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Assessment of American Shad ( Alosa sapidissima ) in the Cape Fear River at Lock & Dam #1. Theresa Celia. Picture by Robert Michelson. Introduction. NCDMF. Range: St Lawrence River, Canada to the St. Johns River, Florida Size: Largest Atlantic coast Clupeid 20-24 inches

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Assessment of American Shad (Alosa sapidissima) in the Cape Fear River at Lock & Dam #1

Theresa Celia

Picture by Robert Michelson


Introduction
Introduction

NCDMF

  • Range:

    • St Lawrence River, Canada to the St. Johns River, Florida

  • Size:

    • Largest Atlantic coast Clupeid

    • 20-24 inches

    • Largest at ~30 inches

  • Sexual maturity:

    • Males – 3-4 years

    • Females – 4-6 years


Spawning migration
Spawning Migration

  • Anadromous

  • Begin migration at temperatures between 10 oC and 15 oC

  • High, stable, high quality flow of water

  • Latitudinal cline in post spawning survival

    • South of NC – semelparous – spawns once

    • North of NC – iteroparous – spawns two or more times


Shad fishery
Shad Fishery

  • Historically the most valuable fishery in NC in the 19th & 20th centuries

  • Since 1800’s, NC consistently ranked highest of commercial landings along the east coast

  • Declined by early 1900’s

    • Overfishing

    • Construction of dams

    • Habitat degradation in spawning areas

    • pollution


  • Commercial landings

    • 468,484 lbs ($111,609) in 1972 – 131,621 lbs (108,142) in 1999

    • Cape Fear River – 66,968 lbs in 1972 – 6,804 in 1999


Dams

  • Obstruct migration

  • Limit access to a diversity of habitats

  • Fragment habitat


Quaker neck dam
Quaker Neck Dam

  • Located on the Neuse River, NC

  • Prior to its removal

  • Beasley and Hightower, 2000

  • Implanted sonic transmitters in American shad and striped bass

    • Of 13 striped bass and 8 American shad, only 3 striped bass passed over the dam while submerged


Quaker neck dam1
Quaker Neck Dam

  • After its removal

  • Bowman and Hightower, 2001

    • 12 of 22 American shad and 15 of 23 striped bass with transmitters migrated upstream of former dam site


Quaker neck dam2
Quaker Neck Dam

  • After its removal

  • Burdick and Hightower, 2006

  • Sampled eggs and larvae

    • American shad

    • hickory shad

    • striped bass

  • Increase in the distribution of spawning activity

  • Substantial upstream expansion for American shad spawning activity relative to the spawning area before the dam was removed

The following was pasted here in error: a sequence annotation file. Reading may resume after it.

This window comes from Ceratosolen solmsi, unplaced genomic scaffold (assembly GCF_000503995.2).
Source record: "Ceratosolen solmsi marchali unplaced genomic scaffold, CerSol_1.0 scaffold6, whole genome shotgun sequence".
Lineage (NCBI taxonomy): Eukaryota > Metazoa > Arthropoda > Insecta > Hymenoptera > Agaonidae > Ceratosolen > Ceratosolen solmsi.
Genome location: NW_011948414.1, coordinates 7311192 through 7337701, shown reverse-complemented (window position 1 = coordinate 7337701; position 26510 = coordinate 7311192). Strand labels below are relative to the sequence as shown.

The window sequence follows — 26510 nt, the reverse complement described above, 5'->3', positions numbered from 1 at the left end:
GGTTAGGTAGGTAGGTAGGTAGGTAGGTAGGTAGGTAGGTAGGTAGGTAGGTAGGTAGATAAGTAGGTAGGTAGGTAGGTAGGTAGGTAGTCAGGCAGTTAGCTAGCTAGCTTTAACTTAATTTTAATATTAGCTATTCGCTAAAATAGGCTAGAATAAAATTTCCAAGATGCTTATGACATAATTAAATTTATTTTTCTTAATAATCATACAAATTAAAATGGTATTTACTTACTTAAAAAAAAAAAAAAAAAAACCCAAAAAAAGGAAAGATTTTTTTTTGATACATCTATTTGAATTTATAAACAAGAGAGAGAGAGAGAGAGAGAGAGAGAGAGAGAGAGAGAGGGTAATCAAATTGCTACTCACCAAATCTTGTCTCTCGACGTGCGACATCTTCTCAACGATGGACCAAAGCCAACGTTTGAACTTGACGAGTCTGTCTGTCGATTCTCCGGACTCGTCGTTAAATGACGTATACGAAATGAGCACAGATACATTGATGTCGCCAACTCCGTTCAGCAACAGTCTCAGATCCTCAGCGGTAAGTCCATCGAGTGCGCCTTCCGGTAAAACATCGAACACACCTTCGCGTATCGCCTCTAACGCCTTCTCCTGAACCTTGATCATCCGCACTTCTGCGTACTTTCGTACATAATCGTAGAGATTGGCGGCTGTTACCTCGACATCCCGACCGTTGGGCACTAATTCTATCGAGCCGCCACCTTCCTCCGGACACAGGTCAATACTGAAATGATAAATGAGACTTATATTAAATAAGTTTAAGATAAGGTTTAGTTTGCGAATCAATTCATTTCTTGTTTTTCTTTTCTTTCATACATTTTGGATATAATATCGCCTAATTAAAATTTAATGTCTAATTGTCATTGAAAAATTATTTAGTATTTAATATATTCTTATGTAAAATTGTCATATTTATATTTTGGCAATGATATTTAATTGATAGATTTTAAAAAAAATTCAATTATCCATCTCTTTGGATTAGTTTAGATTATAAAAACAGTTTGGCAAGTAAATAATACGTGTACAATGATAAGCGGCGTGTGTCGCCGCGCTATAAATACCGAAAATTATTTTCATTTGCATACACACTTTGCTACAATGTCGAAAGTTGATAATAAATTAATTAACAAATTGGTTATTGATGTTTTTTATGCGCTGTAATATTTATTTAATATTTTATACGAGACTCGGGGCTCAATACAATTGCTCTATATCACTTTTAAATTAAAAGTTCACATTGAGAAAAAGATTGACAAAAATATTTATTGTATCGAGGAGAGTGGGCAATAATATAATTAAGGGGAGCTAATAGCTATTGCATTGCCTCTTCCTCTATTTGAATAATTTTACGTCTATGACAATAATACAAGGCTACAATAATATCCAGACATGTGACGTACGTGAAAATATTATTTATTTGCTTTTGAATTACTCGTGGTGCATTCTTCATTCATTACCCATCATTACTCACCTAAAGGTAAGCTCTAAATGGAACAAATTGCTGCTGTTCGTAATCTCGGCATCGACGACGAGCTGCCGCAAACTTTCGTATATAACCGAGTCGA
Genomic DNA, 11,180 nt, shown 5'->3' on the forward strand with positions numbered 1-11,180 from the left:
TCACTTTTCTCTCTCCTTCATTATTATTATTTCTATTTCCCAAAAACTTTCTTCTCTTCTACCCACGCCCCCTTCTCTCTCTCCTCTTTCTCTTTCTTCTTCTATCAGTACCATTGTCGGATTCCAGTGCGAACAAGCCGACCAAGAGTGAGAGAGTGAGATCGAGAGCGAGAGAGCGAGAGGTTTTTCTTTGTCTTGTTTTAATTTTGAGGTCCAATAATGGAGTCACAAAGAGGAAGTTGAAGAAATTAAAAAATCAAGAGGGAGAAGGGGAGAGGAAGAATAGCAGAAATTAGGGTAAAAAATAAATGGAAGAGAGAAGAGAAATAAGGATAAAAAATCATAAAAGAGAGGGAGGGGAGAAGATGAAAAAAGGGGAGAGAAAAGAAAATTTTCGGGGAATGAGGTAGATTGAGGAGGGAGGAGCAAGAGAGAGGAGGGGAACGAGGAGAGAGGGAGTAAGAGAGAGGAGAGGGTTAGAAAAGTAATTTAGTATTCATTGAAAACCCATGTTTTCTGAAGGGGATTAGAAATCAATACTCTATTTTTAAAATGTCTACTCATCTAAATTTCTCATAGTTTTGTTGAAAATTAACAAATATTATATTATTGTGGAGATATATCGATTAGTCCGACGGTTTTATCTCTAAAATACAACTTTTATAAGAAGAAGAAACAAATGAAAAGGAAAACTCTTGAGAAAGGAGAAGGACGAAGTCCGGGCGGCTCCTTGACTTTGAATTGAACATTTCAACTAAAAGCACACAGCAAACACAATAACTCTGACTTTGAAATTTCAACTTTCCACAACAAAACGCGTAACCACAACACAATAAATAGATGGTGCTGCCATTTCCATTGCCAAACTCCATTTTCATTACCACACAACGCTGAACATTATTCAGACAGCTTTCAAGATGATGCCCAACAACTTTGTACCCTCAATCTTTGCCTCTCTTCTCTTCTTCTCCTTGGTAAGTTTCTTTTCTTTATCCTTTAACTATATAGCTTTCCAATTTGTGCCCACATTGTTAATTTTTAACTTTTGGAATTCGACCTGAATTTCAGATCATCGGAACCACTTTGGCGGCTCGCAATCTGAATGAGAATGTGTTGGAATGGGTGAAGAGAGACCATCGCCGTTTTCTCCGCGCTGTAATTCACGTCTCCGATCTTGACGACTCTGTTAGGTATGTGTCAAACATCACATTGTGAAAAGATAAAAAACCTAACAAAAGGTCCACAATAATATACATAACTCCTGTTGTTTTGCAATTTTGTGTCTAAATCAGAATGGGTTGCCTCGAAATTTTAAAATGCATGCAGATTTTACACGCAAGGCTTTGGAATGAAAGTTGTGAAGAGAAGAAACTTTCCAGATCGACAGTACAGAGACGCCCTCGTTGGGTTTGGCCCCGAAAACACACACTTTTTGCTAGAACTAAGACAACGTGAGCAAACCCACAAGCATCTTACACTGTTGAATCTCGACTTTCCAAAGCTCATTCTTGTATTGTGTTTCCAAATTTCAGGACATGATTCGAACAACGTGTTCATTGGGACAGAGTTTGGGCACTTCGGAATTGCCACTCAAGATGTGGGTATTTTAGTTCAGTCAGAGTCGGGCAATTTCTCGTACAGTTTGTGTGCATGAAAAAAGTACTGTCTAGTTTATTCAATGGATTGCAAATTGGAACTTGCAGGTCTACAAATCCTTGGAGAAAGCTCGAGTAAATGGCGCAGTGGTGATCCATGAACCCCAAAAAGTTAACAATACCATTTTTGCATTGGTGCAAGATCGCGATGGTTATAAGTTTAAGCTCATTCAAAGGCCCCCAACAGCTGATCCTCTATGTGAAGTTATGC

Management plan
Management Plan

  • ASMFC (1999)

    • Fishery management plan

      • American shad

      • River herring

    • Five-year phase-out of ocean fishery

    • Each state required to develop a recovery plan for each stock under restoration


Management plan1
Management Plan

  • NCDMF (2005)

    • Eliminated fishing of American shad in the Atlantic Ocean

    • In 1995, a closed season was established for American shad

      • April 15 through January 1


Study area lock and dam 1
Study AreaLock and Dam #1

  • Location:

    • Cape Fear River in Bladen County, North Carolina

  • Built:

    • 1915

    • Aid waterborne navigation from Navassa to Fayetteville, NC




Modifications to lock and dam 1
Modifications to Lock and Dam #1

  • March 1997 (Moser & Hall, 1996)

    • Fish locking procedure modified

    • Lower lock gates

    • Retain fish longer

  • April 8, 1996, a Steeppass Denil fishway installed

    • Ineffective in getting fish past the dam

Picture by Theresa Celia

Picture by Theresa Celia


Field methods
Field Methods

  • March 6 – April 10, 2007

  • Measured (mm)

    • Fork & total length

Picture by Theresa Celia


Field methods cont
Field Methods Cont’

  • Weighed (kg)

    • Homs, model 10 scale

Picture by Theresa Celia


Field methods cont1
Field Methods Cont’

  • Sex determination

  • Removal of scales

    • Age determination

      • Individually labeled envelops

      • Not analyzed in this study


Statistical methods

Sex ratio

calculated by dividing # males by # females

Tested using a chi-square test

CPUE

Net

# shad / # drifts

H&L

# shad / hrs fished x # anglers

Regression analysis (Proc GLM)

Evidence of linear trend in CPUE

Z transformation

Standardize CPUE’s

Z = [x-mean (survey)]/ std (survey)

Technique used to standardize data sets to zero with a standard deviation of 1

Dependent data was modeled using a Proc GLM to determine if a linear trend was present

Assumption of normality

Statistical Methods


Statistical methods cont
Statistical Methods Cont’

  • Kolmogorov-Smirnov test (SAS Prox Capability) used to test normality

    • Normality was violated for the SEAMAP index

      • Often inaccurate at low samples

    • CPUE’s transformed using log (CPUE + 1)

    • All indices met criteria for normality

  • Mean scores analyzed for differences using NPAR1WAY procedure


Statistical methods cont1
Statistical Methods Cont’